Mankind’s success has crucially depended upon the ability to cooperate for a common goal and to create communities. This is how we moved from caves to megacities. The value of cooperation relies in the community: a group sufficiently small to deal with daily based decisions, and big enough, to understand the relevance of external dynamics. Participation represents, at the local level, a strategy often more successful than representative politics which could be constrained by local interests (in Italy, only 20% of citizens trust local politicians; Demos, 2014).
The first participative projects, at the community level, were organized in England in the 70’. Several problems rose. The main ones related the lack of dialogue within the community and the unwillingness to delegate power to citizens. In practice, pre-defined forms of engagement were preferred to more elaborated and participative approaches. Citizens’ participation was limited and choices could be easily driven by the architect interest. Transparency and engagement were limited. A mediator was in charge of planning and implementing strategies to favour the public debate to finalize a shared decision. The participative planning was an idea to empower people but it was organized upon the needs of the policymakers.
Then something happened. A new technology, the internet, redesigned the concept of participation solving some crucial problems. Now, it is possible to participate without being physically present, enlarging the target of participation and allowing an unprecedented level of transparency. Identity became irrelevant. Everybody could express her opinion on everything. Finally, Internet allowed combining an infinite number of information, the biggest dataset ever collected.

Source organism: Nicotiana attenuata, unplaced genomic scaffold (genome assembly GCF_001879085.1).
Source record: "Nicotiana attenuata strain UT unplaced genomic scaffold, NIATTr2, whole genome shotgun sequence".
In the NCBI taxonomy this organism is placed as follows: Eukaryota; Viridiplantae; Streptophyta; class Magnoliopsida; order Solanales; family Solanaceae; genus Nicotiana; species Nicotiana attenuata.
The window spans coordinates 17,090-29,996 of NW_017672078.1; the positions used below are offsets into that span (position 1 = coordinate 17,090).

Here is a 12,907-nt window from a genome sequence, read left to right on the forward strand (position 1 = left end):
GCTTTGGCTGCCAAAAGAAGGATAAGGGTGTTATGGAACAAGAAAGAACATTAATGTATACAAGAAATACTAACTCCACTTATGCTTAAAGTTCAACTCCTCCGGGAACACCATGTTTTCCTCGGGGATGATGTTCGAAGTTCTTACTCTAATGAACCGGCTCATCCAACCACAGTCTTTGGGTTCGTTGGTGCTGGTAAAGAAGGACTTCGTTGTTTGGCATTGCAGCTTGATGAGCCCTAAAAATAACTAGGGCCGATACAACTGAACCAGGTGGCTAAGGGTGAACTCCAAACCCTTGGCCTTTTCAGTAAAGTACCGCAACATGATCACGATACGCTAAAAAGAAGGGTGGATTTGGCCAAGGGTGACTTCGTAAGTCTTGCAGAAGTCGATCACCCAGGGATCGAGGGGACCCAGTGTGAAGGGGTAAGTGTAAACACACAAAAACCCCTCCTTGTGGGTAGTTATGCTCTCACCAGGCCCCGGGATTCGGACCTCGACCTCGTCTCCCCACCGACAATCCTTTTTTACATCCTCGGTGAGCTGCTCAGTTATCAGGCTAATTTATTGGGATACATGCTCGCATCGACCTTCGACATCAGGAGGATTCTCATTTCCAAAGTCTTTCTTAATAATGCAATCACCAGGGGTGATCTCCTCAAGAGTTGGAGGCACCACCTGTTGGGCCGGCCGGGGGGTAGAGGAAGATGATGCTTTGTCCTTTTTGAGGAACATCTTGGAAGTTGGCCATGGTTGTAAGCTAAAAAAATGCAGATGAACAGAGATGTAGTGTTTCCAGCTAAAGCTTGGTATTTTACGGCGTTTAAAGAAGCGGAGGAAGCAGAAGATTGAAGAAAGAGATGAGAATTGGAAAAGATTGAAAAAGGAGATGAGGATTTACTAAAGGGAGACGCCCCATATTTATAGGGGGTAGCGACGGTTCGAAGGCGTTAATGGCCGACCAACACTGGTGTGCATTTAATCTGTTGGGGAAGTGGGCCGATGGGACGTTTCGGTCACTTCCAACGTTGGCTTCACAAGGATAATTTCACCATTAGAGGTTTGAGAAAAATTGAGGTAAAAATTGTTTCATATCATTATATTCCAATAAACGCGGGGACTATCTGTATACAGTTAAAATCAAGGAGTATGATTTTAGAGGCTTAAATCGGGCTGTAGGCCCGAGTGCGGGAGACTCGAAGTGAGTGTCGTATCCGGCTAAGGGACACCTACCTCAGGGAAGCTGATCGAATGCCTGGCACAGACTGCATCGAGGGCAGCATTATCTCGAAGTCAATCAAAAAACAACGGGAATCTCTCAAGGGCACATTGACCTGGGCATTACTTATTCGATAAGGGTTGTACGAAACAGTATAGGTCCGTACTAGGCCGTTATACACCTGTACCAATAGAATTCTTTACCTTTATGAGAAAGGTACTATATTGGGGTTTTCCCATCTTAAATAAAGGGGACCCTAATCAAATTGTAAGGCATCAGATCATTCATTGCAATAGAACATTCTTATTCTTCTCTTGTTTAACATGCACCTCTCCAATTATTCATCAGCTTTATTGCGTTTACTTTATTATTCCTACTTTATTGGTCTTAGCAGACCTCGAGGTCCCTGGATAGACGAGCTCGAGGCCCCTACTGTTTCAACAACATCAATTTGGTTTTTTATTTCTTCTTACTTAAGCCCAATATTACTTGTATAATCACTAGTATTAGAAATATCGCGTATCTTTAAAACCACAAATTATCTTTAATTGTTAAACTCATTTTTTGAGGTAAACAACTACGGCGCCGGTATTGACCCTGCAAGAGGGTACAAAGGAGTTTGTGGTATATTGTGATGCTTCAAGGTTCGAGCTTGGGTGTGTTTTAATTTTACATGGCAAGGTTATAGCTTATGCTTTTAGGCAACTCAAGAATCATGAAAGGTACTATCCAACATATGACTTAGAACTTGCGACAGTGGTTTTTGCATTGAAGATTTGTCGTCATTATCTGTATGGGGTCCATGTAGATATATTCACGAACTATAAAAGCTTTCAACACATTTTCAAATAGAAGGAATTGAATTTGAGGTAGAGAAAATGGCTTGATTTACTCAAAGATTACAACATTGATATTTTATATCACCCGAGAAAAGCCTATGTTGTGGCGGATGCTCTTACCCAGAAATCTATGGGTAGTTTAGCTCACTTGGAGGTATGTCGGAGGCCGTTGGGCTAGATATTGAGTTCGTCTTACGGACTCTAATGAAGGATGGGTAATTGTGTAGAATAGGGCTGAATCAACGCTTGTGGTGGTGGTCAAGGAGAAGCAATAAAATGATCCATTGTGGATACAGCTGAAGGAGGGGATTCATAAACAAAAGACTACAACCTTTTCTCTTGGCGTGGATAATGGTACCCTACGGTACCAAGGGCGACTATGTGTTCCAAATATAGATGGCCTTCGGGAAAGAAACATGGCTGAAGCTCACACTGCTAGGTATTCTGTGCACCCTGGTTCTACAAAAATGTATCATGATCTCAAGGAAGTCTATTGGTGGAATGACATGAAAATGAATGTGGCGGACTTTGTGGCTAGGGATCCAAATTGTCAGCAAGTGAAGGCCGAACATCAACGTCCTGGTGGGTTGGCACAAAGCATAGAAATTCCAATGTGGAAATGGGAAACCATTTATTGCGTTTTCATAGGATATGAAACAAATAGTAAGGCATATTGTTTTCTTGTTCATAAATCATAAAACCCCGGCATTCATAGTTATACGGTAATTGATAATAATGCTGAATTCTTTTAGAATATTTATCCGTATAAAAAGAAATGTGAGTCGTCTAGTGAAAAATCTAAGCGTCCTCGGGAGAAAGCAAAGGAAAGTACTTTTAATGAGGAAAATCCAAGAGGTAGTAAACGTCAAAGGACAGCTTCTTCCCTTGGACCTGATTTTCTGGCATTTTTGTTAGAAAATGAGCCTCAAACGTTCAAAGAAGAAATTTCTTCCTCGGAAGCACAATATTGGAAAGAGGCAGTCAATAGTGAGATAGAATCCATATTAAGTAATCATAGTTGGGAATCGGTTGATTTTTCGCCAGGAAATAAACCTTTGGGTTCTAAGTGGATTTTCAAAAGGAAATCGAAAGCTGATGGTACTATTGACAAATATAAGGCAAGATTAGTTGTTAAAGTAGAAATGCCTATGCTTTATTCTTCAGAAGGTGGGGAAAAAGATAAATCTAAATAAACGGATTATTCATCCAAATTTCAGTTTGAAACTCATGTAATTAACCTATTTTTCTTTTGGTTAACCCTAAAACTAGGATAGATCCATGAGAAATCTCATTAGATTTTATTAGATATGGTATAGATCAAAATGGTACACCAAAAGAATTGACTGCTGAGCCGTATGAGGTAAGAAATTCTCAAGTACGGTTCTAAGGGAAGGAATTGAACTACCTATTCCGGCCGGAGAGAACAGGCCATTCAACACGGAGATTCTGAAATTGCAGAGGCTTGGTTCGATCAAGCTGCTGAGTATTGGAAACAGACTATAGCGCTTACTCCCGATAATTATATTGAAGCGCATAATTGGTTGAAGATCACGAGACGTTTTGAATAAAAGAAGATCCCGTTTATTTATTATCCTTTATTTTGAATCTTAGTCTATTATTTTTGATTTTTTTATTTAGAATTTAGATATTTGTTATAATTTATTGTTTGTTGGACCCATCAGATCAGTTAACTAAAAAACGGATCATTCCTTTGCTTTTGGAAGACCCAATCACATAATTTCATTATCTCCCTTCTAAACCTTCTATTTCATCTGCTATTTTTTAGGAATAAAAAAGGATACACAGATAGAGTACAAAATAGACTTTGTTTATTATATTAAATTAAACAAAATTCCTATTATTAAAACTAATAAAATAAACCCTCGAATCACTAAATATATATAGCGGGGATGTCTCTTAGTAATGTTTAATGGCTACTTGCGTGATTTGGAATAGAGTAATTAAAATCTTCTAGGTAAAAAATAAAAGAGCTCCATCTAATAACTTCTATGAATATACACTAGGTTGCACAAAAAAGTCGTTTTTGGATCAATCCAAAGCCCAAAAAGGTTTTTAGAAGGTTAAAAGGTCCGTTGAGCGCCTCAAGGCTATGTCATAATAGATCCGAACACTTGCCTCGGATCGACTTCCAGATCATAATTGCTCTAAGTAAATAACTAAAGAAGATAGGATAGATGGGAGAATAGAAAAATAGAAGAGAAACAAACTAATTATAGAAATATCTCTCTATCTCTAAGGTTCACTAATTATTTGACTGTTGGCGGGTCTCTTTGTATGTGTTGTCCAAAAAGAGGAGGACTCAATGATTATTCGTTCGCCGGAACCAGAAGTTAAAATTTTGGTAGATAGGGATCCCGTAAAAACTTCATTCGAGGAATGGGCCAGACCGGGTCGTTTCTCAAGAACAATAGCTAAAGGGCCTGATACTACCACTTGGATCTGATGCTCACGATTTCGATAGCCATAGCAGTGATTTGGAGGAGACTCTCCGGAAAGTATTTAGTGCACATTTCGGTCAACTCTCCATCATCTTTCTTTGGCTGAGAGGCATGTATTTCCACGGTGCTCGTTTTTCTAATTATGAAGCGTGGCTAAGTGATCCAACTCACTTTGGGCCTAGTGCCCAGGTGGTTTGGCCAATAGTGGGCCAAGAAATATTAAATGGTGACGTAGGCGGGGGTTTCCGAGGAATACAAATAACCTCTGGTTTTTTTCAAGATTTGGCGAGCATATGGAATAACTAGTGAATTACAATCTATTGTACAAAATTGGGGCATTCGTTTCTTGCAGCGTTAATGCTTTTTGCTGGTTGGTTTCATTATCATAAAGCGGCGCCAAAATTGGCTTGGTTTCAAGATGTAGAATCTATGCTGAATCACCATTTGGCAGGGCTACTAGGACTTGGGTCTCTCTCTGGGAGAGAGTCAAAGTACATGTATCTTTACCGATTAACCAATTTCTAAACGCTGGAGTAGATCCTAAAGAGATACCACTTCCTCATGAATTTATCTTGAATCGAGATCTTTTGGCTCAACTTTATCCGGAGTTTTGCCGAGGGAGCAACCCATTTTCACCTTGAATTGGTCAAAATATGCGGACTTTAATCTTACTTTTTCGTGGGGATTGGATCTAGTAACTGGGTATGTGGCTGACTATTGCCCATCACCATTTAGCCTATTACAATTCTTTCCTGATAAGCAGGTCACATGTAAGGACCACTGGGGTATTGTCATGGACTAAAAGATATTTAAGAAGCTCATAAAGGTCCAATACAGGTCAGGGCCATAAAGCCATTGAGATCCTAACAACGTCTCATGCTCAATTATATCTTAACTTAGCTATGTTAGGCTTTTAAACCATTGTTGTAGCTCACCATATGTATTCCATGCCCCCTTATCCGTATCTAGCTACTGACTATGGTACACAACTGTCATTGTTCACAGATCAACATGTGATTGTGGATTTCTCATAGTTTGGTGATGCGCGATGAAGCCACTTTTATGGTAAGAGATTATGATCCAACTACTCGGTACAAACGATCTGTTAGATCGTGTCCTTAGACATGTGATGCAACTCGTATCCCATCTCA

Such combination of elements defines Internet as the most useful tool to implement participative projects, and finally, we start doing so. In the last fifteen years, the relevance of local participative projects has constantly risen. The key-words “participatory design” was 600% more common in 2014 than in 2000. In 2013, Island has been the first country to design a Constitution through crowdsourcing. Ushadidi, a crowdsourcing app aimed signalling emergences, has drastically reduced the intervention time of local authorities in Equatorial Africa. The pyramid of decision making is slowly moving, switching from a system where few specialized agents take decisions from an opposite scenario where the bottom of the pyramid holds the power. Institutions got the message as they are more and more likely to favour participative projects (the OECD recently advised the diffusion of participative planning to foster citizens’ trust). However, this operating system is still based on key agents who define the object of the participation. What would it happen eliminating such intermediate players? What would it happen delegating all the power to the bottom?
Such cases are called “circular” participative projects: citizens who cooperate to solve community’s problems to solve different sets of welfare, urban and governmental issues. The first input comes from citizens who then build personalized, bottom-based, solutions. The current challenge relates the creation of web-platforms able to guarantee such participative projects, “digital squares” created to host public debates. Raymond Lorenzo di ABCittà explains that “the participative planning is an educative process”, as “such interactions, among citizens, guarantee reciprocal knowledge and feelings of belonging towards the local community”. Internet is not a shortcut but a method to allow shared decision making in the 21st century cities, an ally to the standard methods of participative planning.
CivicWise’s goal is to generate a platform which allows interactions within and between communities, identifies problems and define suitable solutions, following their implementation. No intermediate players, no compromise. Only citizens united to work together for a shared goal.